I graduated in 2010 with a BA Hons in 'Applied Creative Design' having spent five years exploring knitted fabric construction using both domestic and industrial knitting machines. My approach has always been highly innovative, seeking out unusual yarns and fibres for my experimentation. Sampling using wire, bamboo, hemp, steel and soluble yarn has led to an extensive portfolio during this time.
I am continually driven to explore the versatility of knit, both for interiors and fashion and seek out yarns from a range of sources around the country. I recently discovered a supply of surplus yarns direct from a woollen mill in Scotland that uses luxury silk, cashmere and rare ‘escorial’ yarn to manufacture cloth for leading fashion houses in the world. Like cashmere, escorial is a premium fibre in the luxury textile market, much sort after, creating a soft and feather-light fabric.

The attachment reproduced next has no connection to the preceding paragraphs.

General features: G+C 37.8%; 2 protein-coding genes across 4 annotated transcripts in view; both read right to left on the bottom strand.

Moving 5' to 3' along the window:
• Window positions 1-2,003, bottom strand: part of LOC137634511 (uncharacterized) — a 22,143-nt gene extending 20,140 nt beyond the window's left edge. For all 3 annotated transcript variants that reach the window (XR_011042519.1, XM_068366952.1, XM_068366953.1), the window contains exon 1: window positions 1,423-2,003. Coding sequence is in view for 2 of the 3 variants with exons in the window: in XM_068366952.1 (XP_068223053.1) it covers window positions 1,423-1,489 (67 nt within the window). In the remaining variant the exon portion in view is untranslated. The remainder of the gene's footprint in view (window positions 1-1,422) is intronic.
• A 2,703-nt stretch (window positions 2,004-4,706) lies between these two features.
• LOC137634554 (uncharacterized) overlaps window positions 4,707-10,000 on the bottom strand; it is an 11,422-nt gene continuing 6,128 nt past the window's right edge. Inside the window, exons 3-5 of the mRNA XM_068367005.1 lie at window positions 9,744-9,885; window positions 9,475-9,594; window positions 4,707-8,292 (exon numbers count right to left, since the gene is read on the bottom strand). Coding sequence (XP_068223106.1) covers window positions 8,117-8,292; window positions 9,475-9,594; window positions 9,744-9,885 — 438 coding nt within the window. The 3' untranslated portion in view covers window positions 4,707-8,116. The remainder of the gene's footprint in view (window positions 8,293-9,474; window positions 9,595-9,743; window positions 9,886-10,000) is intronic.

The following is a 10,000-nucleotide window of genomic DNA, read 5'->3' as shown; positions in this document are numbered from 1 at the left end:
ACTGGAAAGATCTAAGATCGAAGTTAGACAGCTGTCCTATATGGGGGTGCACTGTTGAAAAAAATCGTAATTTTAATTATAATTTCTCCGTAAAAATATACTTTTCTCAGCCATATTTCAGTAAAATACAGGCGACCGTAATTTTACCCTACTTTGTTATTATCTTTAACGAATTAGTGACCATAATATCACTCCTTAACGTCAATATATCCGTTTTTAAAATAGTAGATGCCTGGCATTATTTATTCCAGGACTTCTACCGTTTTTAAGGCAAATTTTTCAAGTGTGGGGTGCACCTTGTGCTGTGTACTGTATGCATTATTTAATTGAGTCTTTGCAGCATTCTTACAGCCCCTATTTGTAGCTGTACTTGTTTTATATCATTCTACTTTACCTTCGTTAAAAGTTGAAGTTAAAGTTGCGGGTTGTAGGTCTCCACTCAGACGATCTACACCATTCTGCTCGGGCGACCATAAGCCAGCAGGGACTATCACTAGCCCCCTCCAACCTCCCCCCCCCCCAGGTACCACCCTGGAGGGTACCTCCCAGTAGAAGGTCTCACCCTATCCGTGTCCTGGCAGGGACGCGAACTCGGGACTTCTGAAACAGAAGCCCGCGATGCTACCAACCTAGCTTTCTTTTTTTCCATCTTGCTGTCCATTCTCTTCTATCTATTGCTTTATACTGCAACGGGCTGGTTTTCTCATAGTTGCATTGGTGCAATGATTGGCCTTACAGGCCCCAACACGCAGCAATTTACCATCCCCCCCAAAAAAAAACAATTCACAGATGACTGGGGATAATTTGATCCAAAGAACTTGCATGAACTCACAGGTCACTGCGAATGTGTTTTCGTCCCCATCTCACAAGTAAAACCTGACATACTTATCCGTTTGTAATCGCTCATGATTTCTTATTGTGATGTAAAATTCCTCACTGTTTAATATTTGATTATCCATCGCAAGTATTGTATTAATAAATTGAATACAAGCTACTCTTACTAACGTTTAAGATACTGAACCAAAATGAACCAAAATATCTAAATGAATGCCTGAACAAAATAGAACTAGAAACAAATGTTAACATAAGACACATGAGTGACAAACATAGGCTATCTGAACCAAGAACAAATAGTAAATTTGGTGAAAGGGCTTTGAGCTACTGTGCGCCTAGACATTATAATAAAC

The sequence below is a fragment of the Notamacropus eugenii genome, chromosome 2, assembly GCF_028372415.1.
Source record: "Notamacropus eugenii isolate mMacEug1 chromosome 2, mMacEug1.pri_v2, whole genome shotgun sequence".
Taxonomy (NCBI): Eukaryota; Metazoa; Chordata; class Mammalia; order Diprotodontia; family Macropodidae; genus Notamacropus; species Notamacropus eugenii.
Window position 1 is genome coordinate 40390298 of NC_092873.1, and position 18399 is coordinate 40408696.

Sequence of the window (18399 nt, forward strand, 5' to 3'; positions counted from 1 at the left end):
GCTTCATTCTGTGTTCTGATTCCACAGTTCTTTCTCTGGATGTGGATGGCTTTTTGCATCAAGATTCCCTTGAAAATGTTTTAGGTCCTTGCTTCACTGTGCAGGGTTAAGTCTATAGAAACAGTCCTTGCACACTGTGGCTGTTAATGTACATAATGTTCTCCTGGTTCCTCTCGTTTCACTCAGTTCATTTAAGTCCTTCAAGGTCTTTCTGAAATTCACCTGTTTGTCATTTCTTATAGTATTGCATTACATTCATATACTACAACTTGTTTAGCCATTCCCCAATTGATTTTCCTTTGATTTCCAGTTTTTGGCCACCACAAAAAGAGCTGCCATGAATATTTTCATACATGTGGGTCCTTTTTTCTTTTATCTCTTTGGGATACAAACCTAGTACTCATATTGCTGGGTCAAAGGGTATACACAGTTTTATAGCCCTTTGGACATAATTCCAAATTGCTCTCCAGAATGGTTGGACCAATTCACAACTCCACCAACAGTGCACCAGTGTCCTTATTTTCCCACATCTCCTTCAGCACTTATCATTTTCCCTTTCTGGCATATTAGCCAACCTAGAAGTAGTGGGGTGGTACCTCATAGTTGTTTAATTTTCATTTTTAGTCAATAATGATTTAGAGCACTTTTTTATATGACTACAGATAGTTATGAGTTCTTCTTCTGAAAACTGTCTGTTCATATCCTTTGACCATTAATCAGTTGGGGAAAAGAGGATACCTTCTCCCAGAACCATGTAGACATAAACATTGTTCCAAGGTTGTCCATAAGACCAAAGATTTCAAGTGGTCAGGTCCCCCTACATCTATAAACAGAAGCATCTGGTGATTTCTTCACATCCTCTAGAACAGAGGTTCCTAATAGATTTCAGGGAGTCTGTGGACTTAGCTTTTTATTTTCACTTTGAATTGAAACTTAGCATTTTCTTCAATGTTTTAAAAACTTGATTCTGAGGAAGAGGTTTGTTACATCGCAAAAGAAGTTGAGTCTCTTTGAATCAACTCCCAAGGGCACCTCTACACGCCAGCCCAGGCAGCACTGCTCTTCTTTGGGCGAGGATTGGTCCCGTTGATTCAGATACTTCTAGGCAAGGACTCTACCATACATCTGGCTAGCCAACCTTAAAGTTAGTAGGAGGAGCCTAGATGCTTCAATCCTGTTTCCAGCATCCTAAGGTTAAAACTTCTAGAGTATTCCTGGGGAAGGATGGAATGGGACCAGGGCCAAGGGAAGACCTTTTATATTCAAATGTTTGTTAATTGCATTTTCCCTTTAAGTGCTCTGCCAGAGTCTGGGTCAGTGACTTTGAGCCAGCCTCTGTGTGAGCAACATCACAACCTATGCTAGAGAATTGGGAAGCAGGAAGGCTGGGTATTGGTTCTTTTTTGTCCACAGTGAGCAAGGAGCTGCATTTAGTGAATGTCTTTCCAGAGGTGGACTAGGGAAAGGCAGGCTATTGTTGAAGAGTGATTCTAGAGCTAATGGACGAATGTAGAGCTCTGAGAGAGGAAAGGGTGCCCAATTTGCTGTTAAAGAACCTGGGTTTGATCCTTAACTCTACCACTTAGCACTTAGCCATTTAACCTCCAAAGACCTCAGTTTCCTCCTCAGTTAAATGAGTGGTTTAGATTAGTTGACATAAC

I have been using these very fine wool and silk yarns to create a range of contemporary knitted ties, samples for which I received a commendation at the Bradford Textile Society’s annual design competition this year. Further development has led to a sophisticated range of knitted ties, using a fine 2/60nm Italian silk and 2/48nm wool, blending 2 or 3 ends together at one time. However, to really explore the true individual properties of these yarns, a fine guage industrial machine, like the 10 guage Dubied is preferable and that is what I hope to do using the facilities provided by this scheme at Hull School of Art.
Over the past three years I have won three commendations at the Bradford Textile Society’s annual design competition and have exhibited knitwear collections at both Hull School of Art and Bradford School of Art’s degree shows, as well as New Designers, Islington.